Date: 02 June 2016
Talking therapies can play a big part in helping people to understand, manage and overcome their depression. We spoke to six patients from a mindfulness based cognitive therapy group in Berkshire. All six realised that they had a health problem at different stages of their lives. They all experienced different combinations of anti-depressant medication, cognitive behaviour therapy (online and face-to-face) and mindfulness based cognitive therapy.
Claire’s early adult years were marked by depression and anxiety, treated with counselling and anti-depressant medication. It was only after a major breakdown at the age of 31 that Claire was referred for one-to-one cognitive behavioural therapy (CBT).
“Those ten sessions – backed up with some recommended reading - were extremely beneficial. It was the first time I had learned how my thoughts were impacting on my feelings and behaviours.
"It helped me to feel focussed, to feel that this was something I could use to help myself. It was part of understanding that this is a lifelong illness that I needed to be able to manage.
“I used the CBT techniques for a long time, and it was very helpful, even during a relapse. Later, I was signed up for a computerised CBT programme. It seemed to be a well-developed package but I found it very hard to complete without personal support.”
Claire was then referred for a course of mindfulness based cognitive therapy, working in groups led by a therapist.
“For me, the group work was the key. Working with the group and our excellent therapist depersonalised the depressive illness and I came to understand that I am not my depression, I am not defined by my depression. I use the mindfulness techniques daily and have been able to keep going with my busy and stressful job.”
Louise did not respond to the anti-depressants prescribed for her depression and like Claire found fortnightly one-to-one CBT sessions a constructive way forward.
“I kept a diary of my thoughts and behaviours. The therapist taught me to pick up the patterns of negative behaviour and we would discuss how to change them. Living alone and working hard running my own business, I had little personal support. The CBT gave me a ‘toolbox’ of techniques that I could use to help manage my depression.”
Gill had had mild depression since her teens but this got much worse after she became a mother later in life.
“I found it hard to get my treatment straightened out. It was tricky to find an anti-depressant that suited me and I tried private psychodynamic therapy with only little benefit. When, a couple of years later I became much more unwell I was referred for online CBT. The problem was, there was almost no personal support to this process. I could not make it work for me. I was very tired and I was trying to fight the depression. I needed more help.” Gill has since joined the mindfulness group and has found this therapy helpful."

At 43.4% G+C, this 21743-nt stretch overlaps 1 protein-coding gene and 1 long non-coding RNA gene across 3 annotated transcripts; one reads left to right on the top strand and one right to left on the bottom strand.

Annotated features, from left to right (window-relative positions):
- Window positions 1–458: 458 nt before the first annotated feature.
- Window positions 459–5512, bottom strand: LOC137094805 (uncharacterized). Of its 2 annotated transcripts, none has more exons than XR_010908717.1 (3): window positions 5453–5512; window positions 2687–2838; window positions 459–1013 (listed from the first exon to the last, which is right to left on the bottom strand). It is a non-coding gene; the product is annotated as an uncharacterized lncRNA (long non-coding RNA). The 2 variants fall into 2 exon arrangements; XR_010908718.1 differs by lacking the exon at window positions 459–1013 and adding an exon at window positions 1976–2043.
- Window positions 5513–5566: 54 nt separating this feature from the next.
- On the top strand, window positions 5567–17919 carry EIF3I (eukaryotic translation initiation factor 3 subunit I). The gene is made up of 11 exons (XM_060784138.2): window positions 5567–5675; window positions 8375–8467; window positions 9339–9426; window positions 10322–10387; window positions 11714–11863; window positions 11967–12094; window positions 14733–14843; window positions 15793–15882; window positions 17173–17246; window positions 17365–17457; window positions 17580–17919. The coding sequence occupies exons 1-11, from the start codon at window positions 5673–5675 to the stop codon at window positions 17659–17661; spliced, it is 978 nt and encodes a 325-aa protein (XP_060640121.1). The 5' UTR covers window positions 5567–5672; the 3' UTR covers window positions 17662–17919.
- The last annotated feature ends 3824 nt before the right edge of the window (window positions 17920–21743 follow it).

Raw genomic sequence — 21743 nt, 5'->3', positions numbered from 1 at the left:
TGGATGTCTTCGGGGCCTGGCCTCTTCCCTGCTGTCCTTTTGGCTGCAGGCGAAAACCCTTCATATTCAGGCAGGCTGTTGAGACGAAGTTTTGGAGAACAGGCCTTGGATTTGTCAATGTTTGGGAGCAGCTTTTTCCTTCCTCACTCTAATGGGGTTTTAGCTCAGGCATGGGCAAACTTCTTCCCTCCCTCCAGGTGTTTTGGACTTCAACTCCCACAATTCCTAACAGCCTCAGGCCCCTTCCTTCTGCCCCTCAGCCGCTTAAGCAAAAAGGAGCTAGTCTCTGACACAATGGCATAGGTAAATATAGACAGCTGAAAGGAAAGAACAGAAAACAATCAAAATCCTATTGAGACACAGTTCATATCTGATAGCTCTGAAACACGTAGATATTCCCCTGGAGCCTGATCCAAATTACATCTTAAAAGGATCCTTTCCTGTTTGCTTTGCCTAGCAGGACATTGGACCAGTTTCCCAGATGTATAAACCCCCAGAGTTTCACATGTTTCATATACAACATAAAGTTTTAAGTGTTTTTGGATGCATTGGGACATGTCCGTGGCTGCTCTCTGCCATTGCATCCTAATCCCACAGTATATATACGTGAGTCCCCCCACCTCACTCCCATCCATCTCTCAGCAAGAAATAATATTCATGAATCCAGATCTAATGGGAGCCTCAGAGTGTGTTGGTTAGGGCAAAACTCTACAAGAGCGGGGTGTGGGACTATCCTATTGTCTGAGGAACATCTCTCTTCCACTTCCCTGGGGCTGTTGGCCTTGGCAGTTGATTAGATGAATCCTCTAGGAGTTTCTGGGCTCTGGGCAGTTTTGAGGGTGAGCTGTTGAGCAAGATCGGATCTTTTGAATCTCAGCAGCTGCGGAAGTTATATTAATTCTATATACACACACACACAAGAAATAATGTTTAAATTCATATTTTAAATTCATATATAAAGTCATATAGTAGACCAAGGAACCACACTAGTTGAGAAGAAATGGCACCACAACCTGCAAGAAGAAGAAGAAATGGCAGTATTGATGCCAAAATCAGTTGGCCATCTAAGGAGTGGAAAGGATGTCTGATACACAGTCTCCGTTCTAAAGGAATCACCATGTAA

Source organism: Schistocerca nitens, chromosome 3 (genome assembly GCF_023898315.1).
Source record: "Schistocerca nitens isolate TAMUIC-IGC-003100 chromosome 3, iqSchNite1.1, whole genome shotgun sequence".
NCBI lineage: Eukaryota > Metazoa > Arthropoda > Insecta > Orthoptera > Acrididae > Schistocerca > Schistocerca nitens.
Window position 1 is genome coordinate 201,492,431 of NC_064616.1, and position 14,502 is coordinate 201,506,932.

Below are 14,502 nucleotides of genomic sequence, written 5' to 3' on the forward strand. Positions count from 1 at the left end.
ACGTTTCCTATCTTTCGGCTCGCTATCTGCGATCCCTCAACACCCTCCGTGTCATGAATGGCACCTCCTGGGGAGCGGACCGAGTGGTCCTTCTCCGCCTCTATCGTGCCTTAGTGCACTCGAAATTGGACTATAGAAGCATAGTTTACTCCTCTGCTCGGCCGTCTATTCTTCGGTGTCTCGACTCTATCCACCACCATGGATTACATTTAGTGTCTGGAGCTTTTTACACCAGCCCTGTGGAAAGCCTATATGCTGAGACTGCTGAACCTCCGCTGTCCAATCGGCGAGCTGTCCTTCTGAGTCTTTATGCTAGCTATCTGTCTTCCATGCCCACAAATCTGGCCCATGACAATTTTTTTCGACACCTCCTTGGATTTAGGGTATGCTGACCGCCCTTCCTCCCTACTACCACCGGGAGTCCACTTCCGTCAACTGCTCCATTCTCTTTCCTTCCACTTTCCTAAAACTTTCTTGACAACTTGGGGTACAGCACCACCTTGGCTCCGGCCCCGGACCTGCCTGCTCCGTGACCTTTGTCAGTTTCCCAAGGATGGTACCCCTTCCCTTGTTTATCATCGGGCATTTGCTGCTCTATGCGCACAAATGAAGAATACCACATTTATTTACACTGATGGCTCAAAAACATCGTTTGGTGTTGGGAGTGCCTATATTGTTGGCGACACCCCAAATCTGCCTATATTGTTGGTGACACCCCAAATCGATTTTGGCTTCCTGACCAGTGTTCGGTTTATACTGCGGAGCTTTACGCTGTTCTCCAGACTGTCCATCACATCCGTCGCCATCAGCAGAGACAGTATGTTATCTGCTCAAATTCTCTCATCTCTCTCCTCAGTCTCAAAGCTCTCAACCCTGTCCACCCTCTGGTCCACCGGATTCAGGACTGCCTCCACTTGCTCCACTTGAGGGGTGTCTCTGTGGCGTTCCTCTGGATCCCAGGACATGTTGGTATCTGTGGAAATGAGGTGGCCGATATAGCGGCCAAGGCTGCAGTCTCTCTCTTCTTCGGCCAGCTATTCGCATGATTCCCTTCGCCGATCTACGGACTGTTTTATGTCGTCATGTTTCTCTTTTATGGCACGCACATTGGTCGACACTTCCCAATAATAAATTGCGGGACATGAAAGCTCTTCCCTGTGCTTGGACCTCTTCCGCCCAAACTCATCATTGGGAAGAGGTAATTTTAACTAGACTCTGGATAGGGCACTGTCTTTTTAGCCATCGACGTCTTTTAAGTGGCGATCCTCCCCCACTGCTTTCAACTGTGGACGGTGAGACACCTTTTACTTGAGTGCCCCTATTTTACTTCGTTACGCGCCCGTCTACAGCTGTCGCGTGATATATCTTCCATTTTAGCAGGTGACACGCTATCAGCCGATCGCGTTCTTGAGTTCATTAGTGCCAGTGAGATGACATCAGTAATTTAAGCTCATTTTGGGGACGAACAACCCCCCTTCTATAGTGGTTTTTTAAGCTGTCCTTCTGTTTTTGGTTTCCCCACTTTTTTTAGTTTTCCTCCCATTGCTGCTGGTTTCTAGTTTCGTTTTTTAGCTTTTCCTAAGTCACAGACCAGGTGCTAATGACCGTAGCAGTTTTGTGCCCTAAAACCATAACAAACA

Andy also tried CBT and found it wasn’t right for him.
“I was in a very stressful job and feeling very anxious. At first I didn’t acknowledge that I was depressed and the first medication I took was to help me sleep. I tried one-to-one CBT but it wasn’t helping. The therapist’s view was that I am a perfectionist and find it hard to let things go. It seemed as though I needed another way forward.”
Andy then undertook a course in mindfulness based cognitive therapy and found learning mindfulness in a group “very powerful”.
“You are not alone and you are not ‘different’. It’s not easy to master at first but it’s a learned skill and it becomes easier. Now I try to practise mindfulness every day. Using it makes me feel more energised. It’s the one thing that has really made a difference to my depression. I wish it had been available to me sooner.”
Caroline’s depression had built up slowly. She tried various interventions (although not CBT) and remedies. She experienced a cocktail of stresses in her life that left her not only depressed but physically ill.
“The anti-depressants weren’t compatible with my physical health problem and at first I tried all sorts of things including acupuncture and faith healing. I had seen a counsellor who was great but what I didn’t realise at that point was that I needed support and I needed strategies.”
Caroline has found this support through the mindfulness-based cognitive therapy group, saying: "It has taught me strategies that I use every day. Things I have spent years fighting no longer bother me."
*Everyone in this group attended therapies provided by the NHS. The courses of mindfulness-based cognitive therapy referred to took place between 2012 and 2014. Some names have been changed.
We spoke to six patients from a mindfulness based cognitive therapy group about their experience of depression and treatment.